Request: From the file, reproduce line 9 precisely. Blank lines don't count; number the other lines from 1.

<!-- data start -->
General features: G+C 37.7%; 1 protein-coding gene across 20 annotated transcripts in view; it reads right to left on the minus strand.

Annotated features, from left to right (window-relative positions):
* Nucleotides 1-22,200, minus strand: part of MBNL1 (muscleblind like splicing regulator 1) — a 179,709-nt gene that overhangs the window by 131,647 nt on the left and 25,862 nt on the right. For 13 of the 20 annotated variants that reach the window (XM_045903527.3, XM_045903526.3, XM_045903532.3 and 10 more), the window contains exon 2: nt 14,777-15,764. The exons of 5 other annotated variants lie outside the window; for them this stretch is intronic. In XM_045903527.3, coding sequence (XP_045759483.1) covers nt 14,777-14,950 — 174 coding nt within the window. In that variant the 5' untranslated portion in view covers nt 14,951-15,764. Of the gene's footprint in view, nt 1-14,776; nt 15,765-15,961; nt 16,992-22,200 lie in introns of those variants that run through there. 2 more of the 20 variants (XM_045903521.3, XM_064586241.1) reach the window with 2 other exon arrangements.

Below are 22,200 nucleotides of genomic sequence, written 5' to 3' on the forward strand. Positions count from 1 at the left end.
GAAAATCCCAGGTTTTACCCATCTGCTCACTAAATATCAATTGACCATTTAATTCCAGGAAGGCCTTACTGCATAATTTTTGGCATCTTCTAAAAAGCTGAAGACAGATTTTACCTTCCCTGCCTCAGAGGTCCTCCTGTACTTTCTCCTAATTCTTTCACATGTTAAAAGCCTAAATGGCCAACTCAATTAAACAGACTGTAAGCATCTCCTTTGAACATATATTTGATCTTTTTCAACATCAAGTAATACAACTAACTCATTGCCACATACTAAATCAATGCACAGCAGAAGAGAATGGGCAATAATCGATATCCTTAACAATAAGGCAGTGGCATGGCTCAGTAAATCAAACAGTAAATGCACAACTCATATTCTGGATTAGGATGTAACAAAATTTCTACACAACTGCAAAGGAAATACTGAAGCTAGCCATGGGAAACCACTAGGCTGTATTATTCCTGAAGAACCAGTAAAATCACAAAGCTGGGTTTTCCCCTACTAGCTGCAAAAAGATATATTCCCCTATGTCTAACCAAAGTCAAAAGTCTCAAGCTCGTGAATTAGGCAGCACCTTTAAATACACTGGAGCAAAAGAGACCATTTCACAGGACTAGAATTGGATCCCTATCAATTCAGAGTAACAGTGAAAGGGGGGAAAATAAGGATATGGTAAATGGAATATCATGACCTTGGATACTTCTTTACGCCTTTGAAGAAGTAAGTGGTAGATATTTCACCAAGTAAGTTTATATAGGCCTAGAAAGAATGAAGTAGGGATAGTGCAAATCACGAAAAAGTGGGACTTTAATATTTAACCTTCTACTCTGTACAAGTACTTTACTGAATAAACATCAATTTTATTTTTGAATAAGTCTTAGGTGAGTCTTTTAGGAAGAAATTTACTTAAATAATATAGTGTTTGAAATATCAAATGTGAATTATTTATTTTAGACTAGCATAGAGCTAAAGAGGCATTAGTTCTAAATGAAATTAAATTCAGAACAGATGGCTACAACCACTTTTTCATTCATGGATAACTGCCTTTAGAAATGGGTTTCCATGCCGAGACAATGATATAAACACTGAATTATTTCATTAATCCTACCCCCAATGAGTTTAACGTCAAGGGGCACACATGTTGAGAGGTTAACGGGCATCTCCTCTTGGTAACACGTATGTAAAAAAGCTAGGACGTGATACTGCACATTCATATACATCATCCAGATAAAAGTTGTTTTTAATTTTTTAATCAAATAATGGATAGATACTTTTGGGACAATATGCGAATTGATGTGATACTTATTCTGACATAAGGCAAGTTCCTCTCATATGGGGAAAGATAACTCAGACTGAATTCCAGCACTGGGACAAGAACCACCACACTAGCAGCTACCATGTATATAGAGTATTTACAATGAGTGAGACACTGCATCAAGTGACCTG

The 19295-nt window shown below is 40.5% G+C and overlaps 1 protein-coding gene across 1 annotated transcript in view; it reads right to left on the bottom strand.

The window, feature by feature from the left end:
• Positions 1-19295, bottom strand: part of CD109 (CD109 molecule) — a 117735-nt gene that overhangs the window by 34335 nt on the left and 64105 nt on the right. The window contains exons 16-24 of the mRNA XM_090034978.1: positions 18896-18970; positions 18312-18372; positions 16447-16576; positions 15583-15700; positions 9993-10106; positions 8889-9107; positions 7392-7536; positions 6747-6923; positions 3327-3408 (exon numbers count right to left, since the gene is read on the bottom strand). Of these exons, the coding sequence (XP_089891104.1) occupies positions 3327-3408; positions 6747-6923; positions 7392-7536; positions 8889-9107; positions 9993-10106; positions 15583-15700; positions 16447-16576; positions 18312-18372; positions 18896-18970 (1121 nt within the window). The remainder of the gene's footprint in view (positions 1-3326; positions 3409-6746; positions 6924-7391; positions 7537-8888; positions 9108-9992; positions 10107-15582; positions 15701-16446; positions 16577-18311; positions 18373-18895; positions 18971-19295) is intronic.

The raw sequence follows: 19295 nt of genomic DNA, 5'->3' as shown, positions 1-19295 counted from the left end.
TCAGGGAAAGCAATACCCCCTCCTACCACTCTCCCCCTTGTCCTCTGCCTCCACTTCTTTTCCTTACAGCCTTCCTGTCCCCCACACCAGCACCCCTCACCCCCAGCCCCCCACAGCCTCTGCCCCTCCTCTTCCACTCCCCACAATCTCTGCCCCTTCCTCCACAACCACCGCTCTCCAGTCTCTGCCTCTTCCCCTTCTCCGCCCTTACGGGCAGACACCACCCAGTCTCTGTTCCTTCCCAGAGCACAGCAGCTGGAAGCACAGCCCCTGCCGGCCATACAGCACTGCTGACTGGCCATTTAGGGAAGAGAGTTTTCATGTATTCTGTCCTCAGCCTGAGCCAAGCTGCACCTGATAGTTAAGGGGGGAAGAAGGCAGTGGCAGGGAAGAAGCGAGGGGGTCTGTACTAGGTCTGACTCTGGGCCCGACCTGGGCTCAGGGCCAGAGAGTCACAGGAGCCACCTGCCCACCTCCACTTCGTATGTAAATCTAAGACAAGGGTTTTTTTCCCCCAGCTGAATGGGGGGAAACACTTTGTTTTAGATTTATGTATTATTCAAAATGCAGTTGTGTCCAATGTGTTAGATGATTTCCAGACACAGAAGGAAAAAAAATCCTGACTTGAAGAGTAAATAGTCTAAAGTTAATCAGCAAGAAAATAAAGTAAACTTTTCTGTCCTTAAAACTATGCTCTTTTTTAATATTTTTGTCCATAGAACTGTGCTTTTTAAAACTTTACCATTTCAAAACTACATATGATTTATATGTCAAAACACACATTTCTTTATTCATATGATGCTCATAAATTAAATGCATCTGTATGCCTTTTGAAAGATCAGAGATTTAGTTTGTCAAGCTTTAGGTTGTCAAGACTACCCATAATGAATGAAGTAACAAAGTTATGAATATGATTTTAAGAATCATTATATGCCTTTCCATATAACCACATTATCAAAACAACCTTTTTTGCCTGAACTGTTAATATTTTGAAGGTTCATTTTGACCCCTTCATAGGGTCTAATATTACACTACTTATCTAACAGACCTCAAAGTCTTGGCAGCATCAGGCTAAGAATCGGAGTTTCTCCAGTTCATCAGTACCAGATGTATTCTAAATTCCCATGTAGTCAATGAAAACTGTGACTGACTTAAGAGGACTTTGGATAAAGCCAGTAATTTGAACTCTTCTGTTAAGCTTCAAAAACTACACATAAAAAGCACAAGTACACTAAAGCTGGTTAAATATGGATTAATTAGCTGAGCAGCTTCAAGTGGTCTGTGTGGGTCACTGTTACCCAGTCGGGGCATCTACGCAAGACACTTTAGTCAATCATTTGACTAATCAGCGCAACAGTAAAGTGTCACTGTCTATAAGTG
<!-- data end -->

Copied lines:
The raw sequence follows: 19295 nt of genomic DNA, 5'->3' as shown, positions 1-19295 counted from the left end.